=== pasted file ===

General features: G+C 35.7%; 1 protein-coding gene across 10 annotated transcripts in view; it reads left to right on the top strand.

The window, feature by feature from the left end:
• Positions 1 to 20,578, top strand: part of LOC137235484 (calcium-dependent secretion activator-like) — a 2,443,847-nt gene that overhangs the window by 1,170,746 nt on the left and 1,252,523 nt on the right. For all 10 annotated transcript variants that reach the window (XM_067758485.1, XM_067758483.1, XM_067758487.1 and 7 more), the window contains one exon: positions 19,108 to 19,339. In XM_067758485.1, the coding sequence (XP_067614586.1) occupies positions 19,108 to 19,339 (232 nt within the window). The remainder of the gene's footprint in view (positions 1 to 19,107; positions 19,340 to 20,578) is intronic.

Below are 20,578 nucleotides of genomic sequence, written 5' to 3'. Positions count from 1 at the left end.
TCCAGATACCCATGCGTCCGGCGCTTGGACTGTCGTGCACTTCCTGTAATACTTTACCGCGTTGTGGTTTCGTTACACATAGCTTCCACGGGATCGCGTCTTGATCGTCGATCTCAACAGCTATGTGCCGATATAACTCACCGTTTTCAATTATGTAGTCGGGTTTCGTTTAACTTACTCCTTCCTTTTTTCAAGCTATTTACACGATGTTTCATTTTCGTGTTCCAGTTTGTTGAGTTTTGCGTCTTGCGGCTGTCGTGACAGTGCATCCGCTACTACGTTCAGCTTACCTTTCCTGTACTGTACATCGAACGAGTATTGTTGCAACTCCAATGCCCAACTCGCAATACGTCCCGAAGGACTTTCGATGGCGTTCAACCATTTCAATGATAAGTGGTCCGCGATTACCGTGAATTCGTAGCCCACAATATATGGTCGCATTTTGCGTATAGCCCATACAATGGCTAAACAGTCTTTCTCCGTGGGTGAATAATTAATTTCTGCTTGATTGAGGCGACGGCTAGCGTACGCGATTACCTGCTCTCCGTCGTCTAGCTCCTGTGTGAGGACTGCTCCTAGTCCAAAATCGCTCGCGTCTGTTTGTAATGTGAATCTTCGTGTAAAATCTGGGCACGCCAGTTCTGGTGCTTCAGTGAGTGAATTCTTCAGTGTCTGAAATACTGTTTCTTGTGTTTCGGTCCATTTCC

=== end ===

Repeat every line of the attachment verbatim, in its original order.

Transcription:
General features: G+C 35.7%; 1 protein-coding gene across 10 annotated transcripts in view; it reads left to right on the top strand.

The window, feature by feature from the left end:
• Positions 1 to 20,578, top strand: part of LOC137235484 (calcium-dependent secretion activator-like) — a 2,443,847-nt gene that overhangs the window by 1,170,746 nt on the left and 1,252,523 nt on the right. For all 10 annotated transcript variants that reach the window (XM_067758485.1, XM_067758483.1, XM_067758487.1 and 7 more), the window contains one exon: positions 19,108 to 19,339. In XM_067758485.1, the coding sequence (XP_067614586.1) occupies positions 19,108 to 19,339 (232 nt within the window). The remainder of the gene's footprint in view (positions 1 to 19,107; positions 19,340 to 20,578) is intronic.

Below are 20,578 nucleotides of genomic sequence, written 5' to 3'. Positions count from 1 at the left end.
TCCAGATACCCATGCGTCCGGCGCTTGGACTGTCGTGCACTTCCTGTAATACTTTACCGCGTTGTGGTTTCGTTACACATAGCTTCCACGGGATCGCGTCTTGATCGTCGATCTCAACAGCTATGTGCCGATATAACTCACCGTTTTCAATTATGTAGTCGGGTTTCGTTTAACTTACTCCTTCCTTTTTTCAAGCTATTTACACGATGTTTCATTTTCGTGTTCCAGTTTGTTGAGTTTTGCGTCTTGCGGCTGTCGTGACAGTGCATCCGCTACTACGTTCAGCTTACCTTTCCTGTACTGTACATCGAACGAGTATTGTTGCAACTCCAATGCCCAACTCGCAATACGTCCCGAAGGACTTTCGATGGCGTTCAACCATTTCAATGATAAGTGGTCCGCGATTACCGTGAATTCGTAGCCCACAATATATGGTCGCATTTTGCGTATAGCCCATACAATGGCTAAACAGTCTTTCTCCGTGGGTGAATAATTAATTTCTGCTTGATTGAGGCGACGGCTAGCGTACGCGATTACCTGCTCTCCGTCGTCTAGCTCCTGTGTGAGGACTGCTCCTAGTCCAAAATCGCTCGCGTCTGTTTGTAATGTGAATCTTCGTGTAAAATCTGGGCACGCCAGTTCTGGTGCTTCAGTGAGTGAATTCTTCAGTGTCTGAAATACTGTTTCTTGTGTTTCGGTCCATTTCC